Because the principal vector carrying Zika, the Aedes mosquito, is widespread in Vietnam, the country faces the risk of endemic transmission, a situation where infections occur year-round, a WHO spokesperson told CNBC on Wednesday.
The Zika fever, which has similar symptoms to dengue fever, is not typically regarded as life-threatening but it has resulted in deaths and is especially dangerous for pregnant women as it can cause birth defects. There is no known treatment, but global scientists are working on a number of vaccines and preventive treatments.
Last month, the virus entered Vietnam's rural areas, particularly the southern Dong Nai province, where local health authorities declared an outbreak within the Vinh Thanh commune on Jan. 9 after four new cases were reported from December to early January, local media said.
"Data collection and analysis should be enhanced to monitor the geographical distribution and temporal trends of Zika virus transmission and related complications, especially the congenital virus syndrome Guillain-Barre," the WHO said, adding that it was working closely with the government to strengthen the country's preparedness and response capacity.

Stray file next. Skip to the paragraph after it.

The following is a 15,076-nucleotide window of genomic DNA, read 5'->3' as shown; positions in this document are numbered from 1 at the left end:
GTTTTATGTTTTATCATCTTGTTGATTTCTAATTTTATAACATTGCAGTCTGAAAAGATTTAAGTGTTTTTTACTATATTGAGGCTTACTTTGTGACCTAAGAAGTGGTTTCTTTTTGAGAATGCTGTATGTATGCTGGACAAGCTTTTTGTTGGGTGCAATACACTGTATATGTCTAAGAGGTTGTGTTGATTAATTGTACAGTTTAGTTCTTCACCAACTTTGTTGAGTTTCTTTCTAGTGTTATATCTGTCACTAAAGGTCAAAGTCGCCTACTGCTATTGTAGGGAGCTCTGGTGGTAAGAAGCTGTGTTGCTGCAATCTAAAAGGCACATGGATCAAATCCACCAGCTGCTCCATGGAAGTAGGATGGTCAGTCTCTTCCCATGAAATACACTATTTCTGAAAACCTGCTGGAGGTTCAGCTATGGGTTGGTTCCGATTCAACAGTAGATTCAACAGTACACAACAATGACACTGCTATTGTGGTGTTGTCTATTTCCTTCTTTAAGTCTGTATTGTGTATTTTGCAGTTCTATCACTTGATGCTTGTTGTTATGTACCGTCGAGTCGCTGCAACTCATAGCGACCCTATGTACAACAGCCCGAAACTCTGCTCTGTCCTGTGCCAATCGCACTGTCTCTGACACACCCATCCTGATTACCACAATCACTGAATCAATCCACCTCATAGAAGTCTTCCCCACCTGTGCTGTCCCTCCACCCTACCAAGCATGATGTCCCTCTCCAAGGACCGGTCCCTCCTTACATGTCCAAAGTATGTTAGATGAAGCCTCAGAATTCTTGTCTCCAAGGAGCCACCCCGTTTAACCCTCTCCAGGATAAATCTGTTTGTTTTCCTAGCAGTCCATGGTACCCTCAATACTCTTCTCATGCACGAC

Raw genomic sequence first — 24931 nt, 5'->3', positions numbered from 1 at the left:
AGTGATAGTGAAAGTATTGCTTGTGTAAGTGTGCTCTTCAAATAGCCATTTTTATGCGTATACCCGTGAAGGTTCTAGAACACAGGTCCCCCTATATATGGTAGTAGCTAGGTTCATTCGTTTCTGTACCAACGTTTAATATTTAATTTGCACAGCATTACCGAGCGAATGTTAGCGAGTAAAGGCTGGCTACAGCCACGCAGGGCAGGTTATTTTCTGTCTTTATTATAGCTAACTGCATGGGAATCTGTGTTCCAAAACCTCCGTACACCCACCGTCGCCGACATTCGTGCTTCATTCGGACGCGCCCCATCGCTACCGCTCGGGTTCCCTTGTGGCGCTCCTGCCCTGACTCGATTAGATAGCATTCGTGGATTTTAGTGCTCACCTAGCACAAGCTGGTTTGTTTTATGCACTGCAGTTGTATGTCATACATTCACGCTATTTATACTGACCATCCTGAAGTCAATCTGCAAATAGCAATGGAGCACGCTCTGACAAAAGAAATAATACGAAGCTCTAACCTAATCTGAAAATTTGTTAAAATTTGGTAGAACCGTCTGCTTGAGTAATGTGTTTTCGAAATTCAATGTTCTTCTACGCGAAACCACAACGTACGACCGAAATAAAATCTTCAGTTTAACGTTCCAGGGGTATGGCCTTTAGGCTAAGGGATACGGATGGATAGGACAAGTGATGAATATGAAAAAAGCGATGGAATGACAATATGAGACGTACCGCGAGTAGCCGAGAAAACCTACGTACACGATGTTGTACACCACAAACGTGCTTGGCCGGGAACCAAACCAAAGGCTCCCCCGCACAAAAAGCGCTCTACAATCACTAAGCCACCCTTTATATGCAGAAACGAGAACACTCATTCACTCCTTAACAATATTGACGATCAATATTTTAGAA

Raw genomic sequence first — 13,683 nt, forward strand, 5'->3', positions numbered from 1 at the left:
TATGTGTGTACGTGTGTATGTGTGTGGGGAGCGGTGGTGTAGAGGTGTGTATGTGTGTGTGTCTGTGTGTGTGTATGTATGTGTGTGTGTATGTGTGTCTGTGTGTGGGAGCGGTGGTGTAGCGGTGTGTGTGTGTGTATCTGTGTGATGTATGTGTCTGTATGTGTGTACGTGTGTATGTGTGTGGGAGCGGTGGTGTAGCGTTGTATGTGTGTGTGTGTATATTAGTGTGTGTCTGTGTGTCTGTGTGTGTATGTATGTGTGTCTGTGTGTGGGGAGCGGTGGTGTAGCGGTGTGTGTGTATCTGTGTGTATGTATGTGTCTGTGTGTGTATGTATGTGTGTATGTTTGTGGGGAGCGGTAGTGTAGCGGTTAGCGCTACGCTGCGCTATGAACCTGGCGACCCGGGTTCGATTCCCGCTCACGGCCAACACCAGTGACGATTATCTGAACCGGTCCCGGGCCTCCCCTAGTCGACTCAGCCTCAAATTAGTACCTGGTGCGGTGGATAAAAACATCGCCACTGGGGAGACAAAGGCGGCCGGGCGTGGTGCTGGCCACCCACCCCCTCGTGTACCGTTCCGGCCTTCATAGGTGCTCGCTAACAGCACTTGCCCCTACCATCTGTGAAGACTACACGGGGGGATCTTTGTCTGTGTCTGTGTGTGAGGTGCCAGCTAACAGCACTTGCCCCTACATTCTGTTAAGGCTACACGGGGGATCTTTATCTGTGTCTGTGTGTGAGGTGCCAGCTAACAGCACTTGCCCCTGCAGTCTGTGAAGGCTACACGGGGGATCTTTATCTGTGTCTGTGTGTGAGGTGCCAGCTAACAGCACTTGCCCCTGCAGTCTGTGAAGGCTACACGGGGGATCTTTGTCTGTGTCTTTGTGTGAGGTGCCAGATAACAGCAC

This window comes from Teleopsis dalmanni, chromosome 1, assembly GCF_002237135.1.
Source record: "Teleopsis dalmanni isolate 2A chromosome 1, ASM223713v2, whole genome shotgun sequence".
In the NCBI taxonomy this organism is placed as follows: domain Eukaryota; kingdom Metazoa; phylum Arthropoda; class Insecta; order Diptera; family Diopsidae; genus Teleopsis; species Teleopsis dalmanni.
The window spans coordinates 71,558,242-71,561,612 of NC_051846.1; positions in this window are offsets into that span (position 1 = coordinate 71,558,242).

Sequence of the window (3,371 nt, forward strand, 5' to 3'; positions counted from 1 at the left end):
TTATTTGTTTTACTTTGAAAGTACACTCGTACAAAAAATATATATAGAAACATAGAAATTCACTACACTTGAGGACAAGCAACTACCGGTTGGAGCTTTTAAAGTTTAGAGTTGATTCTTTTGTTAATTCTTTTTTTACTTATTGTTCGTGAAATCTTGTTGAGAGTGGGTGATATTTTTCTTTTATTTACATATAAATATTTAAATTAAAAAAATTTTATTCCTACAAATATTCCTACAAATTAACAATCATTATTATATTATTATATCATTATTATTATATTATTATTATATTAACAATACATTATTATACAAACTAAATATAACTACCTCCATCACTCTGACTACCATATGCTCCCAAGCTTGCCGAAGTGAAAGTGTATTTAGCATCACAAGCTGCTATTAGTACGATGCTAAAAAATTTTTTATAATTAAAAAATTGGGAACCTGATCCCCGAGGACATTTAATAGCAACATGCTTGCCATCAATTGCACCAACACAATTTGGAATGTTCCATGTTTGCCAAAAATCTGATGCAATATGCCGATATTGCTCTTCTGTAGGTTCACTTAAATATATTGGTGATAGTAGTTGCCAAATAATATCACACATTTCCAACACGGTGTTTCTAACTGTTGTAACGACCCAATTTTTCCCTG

Of course, it's not just Vietnam battling fresh outbursts this year.
Last month, Angola reported its first two cases of the disease, which come on the heels of a major yellow fever epidemic in the Southwest African nation. Stateside, Florida has announced four new incidents since the year began and one new contraction was reported in Texas last week. And last month, Jamaican authorities declared the country's first case of microcephaly, a condition where heads of newborn babies are smaller than average.
"Overall, the global risk assessment has not changed," the WHO said in a January report, warning that vigilance worldwide must remain high.